US and European stocks reverse losses as Yellen signals inflation won’t hurt recovery and commodities rally

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US stocks rose slightly on Wednesday after Treasury Secretary Janet Yellen said she doesn’t expect inflation to be a problem, underplaying previous comments that it may be necessary to raise interest rates to prevent economic overheating.

Futures on the Dow Jones, S&P 500, and Nasdaq rose 0.3%, suggesting a higher start to trading at the market open.

Yellen’s remarks the previous day were likely about longer-term rates, rather than breaking historic convention and commenting on monetary policy, Deutsche Bank strategists said. She also seemed to project the Fed has the necessary tools to address inflation if it were to occur.

But her initial comments prompted a sell-off in tech shares and sent longer-dated Treasury yields higher.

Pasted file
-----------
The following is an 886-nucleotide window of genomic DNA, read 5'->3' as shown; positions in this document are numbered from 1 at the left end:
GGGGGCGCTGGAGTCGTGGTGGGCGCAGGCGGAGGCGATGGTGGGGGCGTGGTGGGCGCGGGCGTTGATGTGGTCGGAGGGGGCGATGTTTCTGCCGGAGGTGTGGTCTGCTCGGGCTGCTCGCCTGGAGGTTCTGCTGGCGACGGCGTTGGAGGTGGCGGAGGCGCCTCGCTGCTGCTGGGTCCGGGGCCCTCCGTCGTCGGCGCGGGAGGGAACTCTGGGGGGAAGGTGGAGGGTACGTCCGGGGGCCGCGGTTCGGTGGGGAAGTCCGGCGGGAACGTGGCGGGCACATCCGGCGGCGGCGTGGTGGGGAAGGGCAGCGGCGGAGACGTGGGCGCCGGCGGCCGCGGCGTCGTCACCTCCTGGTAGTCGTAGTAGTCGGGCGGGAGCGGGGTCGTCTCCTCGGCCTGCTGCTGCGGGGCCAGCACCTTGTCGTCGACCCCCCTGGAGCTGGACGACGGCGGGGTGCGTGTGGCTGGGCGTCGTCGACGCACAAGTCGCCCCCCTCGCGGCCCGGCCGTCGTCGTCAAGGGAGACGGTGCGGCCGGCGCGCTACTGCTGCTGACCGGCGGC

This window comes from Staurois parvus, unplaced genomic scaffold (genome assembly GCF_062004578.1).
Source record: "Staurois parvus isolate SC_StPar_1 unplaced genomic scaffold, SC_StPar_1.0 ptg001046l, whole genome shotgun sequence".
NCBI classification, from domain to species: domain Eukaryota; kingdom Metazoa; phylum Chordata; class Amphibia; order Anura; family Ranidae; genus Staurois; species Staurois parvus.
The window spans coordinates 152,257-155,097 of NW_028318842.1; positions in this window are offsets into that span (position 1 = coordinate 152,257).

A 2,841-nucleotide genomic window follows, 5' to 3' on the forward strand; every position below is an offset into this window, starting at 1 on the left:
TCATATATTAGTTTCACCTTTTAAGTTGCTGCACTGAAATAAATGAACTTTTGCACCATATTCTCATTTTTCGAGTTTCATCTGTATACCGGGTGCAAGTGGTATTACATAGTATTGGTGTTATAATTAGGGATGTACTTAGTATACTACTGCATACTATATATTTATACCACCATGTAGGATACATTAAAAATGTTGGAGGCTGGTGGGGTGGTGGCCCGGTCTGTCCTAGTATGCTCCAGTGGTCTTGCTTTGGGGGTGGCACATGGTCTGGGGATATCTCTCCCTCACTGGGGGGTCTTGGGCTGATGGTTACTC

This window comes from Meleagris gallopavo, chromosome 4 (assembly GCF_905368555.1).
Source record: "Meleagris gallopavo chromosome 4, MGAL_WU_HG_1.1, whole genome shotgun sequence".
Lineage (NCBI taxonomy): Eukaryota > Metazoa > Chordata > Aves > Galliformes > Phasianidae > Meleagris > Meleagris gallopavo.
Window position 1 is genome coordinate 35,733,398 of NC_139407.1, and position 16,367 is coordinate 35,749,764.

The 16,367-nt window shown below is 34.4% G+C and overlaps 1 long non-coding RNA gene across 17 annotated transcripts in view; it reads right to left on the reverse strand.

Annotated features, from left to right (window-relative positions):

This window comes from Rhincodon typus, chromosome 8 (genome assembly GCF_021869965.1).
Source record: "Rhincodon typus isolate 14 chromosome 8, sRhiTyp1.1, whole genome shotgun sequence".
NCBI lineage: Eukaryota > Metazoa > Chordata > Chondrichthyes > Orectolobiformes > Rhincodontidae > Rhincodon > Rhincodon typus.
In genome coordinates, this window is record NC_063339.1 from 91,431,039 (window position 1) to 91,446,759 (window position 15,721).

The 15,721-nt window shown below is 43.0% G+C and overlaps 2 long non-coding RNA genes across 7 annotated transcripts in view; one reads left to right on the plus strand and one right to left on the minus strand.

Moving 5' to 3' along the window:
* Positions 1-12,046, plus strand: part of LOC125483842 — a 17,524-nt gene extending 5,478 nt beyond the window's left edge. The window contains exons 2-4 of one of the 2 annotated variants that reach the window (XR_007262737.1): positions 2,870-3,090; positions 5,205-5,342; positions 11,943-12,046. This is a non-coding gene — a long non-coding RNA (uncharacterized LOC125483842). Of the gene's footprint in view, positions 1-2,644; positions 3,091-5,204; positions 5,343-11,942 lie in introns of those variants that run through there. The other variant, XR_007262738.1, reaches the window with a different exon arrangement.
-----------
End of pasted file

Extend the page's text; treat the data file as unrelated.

“So it seems like a small matter-of-fact statement has been magnified around financial markets, which just shows how sensitive we all are to rates and inflation,” Deutsche’s strategists said.

A decline in large-cap Wall Street tech darlings led the Nasdaq 1.6% lower at Tuesday’s close as investors dumped their shares on concerns of rising interest rates.

With the S&P 500 around 1% away from record highs, UBS Global Wealth Management says plenty of good news is priced into the market, suggesting stocks are potentially vulnerable to disappointments.

Chief investment officer Mark Haefele said such worries can continue to be seen as a source of volatility rather than developments that are likely to end the equity rally.

“Investors can brace for future bouts of volatility through diversification, and use market swings as an opportunity to build long-term exposure,” he said. “We believe the backdrop of accelerating growth and continuing policy support means that markets can advance further.”

Investors in Europe initially took their cue from the weakness across the US market, but those losses reversed with another busy start to corporate earnings and a burst higher in the commodities complex. Results from car manufacturer Stellantis, insulin-maker Novo Nordisk, and Danish shipping company AP Moller-Maersk are due.